Action/Crime, 116 Minutes, 2016
Alan Moore and Brian Bolland’s 1988 graphic novel, “The Killing Joke” was considered the quintessential Joker story of the modern era. It became the definitive origin story of the character and starkly highlighted the depths of his depravity. More importantly, it delved more deeply than ever before into the dark, codependent relationship between Batman and the Joker. It remains, nearly thirty years later, one of the most influential stories in all of comics.
When the film adaptation was announced, expectations were high. Warner Bros. met them by reuniting what many consider to be the definitive cast. Mark Hamill [IMDB] as The Joker is joined by Kevin Conroy [IMDB] as Bruce Wayne/Batman and Tara Strong [IMDB] as Barbara Gordon/Batgirl. Casting these strong, veteran actors in their iconic roles set many minds at ease, as did Warner’s decision that this would be an unapologetically adult film; their first Rated R animated feature.
The original story is beloved, but it isn’t very long. To reach a feature-length runtime without altering it, Warner decided to bookend the main story with a nearly 30 minute prologue and a short, post-credits epilogue. These focus on Barbara Gordon (Batgirl) and her relationship with Bruce Wayne (Batman). While there are some very specific choices that could easily rub fans the wrong way, there are more general issues as well.
The cocky nephew of an old-school mob boss has decided to break into his uncle’s business. When he robs an armored car, Batman and Batgirl take the call. The kid becomes enamored with Batgirl and baits her with video messages. Mistakes are made and Batman takes her off the case.
Barbara’s conversations (mostly with her aggressively stereotypical gay best friend) are all about, with obfuscation, her relationship (or lack of one) with Bruce. Her interactions with and about him are immature, impulsive and bordering on obsessive. Considering his long-term impact on her life, this isn’t unexpected. It’s also not very interesting.
In one scene, she loses control and attacks a boyfriend berating his girlfriend. We know that the character is strong, physically. Demonstrating it adds very little. Sexualizing her adds even less. It’s common, but simplistic, to confuse an ability to kick ass or express sexual appetites as evidence of a “strong woman”.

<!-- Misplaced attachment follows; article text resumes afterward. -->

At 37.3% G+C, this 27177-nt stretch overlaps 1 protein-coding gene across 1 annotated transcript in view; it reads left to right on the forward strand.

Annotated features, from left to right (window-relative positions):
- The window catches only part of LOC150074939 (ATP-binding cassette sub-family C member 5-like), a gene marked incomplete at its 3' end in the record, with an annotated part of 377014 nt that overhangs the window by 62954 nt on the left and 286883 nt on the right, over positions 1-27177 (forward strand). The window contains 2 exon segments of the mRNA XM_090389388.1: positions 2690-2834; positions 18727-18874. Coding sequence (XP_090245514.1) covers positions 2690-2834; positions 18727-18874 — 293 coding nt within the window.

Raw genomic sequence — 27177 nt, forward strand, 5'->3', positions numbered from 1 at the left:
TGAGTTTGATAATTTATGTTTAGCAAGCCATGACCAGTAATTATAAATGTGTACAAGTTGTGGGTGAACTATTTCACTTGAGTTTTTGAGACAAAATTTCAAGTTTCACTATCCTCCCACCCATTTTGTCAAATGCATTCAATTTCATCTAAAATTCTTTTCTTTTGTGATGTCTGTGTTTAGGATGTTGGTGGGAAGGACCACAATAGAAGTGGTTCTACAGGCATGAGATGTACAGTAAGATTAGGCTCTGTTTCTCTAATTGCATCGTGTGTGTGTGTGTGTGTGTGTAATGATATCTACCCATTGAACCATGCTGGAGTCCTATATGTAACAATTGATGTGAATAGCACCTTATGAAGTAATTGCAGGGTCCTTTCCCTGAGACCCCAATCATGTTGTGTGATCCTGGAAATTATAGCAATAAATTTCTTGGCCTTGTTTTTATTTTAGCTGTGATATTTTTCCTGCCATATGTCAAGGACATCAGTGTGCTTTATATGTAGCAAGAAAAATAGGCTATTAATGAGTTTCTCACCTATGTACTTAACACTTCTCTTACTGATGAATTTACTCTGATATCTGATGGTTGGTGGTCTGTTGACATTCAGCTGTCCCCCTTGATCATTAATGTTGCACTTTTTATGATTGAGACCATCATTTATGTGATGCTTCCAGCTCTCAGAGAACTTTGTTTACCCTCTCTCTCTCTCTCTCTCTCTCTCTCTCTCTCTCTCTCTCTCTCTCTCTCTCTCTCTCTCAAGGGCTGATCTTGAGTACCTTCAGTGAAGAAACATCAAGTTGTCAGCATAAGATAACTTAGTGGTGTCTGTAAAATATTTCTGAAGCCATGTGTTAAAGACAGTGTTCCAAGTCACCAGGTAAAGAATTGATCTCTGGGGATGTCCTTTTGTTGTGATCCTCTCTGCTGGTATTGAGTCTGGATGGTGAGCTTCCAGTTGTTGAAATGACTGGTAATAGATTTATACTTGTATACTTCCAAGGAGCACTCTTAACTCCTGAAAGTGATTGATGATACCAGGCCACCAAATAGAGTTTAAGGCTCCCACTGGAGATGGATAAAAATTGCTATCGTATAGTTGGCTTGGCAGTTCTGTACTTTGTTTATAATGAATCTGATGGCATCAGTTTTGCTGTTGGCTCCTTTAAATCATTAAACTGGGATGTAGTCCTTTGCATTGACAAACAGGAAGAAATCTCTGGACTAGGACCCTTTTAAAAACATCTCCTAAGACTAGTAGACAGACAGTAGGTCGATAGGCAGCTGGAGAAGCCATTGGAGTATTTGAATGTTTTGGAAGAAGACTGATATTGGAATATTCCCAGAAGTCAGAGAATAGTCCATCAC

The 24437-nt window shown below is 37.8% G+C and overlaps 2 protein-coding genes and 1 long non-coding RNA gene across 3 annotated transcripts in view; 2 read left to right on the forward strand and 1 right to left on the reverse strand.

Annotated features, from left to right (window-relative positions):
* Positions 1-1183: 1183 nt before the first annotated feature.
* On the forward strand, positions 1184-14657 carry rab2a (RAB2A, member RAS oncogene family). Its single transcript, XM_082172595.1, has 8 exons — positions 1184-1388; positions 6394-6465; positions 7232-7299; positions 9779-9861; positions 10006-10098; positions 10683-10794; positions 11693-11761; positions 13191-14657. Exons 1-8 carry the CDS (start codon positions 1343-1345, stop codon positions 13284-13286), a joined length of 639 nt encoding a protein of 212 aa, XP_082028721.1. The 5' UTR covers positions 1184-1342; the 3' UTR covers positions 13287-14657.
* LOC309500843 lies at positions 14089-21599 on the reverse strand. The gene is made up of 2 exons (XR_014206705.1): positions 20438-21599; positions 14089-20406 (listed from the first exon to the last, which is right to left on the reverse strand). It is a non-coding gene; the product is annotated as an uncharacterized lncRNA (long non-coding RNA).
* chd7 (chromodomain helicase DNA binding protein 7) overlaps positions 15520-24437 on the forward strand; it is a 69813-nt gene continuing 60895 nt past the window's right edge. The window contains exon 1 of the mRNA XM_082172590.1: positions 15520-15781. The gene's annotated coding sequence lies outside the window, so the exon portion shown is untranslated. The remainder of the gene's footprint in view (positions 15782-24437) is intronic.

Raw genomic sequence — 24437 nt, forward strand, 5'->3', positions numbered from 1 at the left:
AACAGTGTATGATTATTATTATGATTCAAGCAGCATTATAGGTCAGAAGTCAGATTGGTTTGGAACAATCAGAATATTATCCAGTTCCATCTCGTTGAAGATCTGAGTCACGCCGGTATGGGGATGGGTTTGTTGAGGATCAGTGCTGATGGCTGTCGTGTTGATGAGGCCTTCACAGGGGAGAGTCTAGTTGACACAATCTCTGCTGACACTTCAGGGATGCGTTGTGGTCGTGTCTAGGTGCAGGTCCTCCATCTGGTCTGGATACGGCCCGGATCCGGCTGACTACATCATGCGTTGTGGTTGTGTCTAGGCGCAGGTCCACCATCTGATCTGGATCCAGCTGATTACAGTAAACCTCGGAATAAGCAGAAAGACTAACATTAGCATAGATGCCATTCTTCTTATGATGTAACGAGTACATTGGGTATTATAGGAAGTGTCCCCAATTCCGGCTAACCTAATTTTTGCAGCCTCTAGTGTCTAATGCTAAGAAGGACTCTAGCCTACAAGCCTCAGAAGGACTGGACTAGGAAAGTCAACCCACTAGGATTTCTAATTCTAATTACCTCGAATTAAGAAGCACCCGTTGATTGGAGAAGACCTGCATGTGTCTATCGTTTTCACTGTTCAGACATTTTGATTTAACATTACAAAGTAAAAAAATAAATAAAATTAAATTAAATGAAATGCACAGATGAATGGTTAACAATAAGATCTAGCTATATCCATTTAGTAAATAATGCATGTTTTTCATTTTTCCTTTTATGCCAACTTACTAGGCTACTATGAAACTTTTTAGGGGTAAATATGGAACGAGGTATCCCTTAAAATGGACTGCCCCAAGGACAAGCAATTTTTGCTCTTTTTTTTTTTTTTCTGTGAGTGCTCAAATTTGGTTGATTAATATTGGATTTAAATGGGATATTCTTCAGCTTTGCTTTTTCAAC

The sequence extended the runtime as intended, but wasn’t itself given enough time to gel. It did very little expand on Barbara’s character. The attempts to do so are, at best, sadly clichéd; at worst they’re disrespectful. If given enough time, the blatantly inflammatory moments may have been tempered, balanced or explained. As it stands, they’re isolated and difficult to defend.
The prequel sequence ends definitively with an extended fade to black. It seems a safe bet that many fans will be fast forwarding through it.
The Killing Joke
The main adaptation, comprising about 45 minutes of the runtime, fares much better than the prologue. A new opening scene slots seamlessly into the story and provides context for the early events. Batman has come to Arkham Asylum in a somber effort to come to terms with his greatest enemy. He discovers that The Joker has, again, escaped and begins a search.
The Joker has decided to prove to the world that he’s simply a victim; a product of his experiences. That, if given the right prodding, anybody would become as mad as he is. He’s decided to test his theory with one of Batman’s closest friends, the straight-laced Commissioner Gordon. After committing heinous acts, he takes Gordon to an abandoned carnival where he and a gang of evil carnival freaks attempt to break him.
The story is interspersed with flashbacks that tell the origin of the Clown Prince of Crime. A failed comedian, unable to provide for his family, is drawn to a life of crime. These segments humanize the character and, ultimately, account for his appearance and madness.
The adaptation is exceedingly well done. With the exception of the opening scene and an extension of a montage from the book, most scenes and nearly all the dialog are pulled directly, without change, from the source material. Nothing is tempered or watered-down and many iconic images are lovingly rendered.
One segment that will likely attract attention is the song. In the book, The Joker taunts the imprisoned Commissioner with a song and dance number. For the movie this expanded into a full theatrical production. Music and choreography was added. It’s dark, depressing and set to a bouncy beat. While the animation has some problems here, Mark Hamill knocks this out of the park.
Speaking of the animation, it’s good, but varies wildly in quality from moment to moment. It’s done in the same style as the previous animated series and features. This is to say: decent storyboarding and character design, but the cheapest possible inbetweening from the cheapest possible Korean animation mills. A few sequences are laughably poor. Terrible framerates and boneless, stone-faced characters. Most are fine. A few (too few) are very good.
Sound design fares much better. The movie enjoys a new, original score performed by a full orchestra. While there’s nothing technically wrong with a single musician piecing together a score from samples and synths, there’s something irreplaceable about a room full of musicians. There’s a sense of weight and of quality that’s indescribable, but undeniable.
Despite the many issues with the prologue, the adaptation is excellent. It honors the source material more than any other in recent memory. The performances by Hamill and Conroy are amazingly in tune with the story and the tone. Taken in isolation, even the most jaded fans should have little to complain about.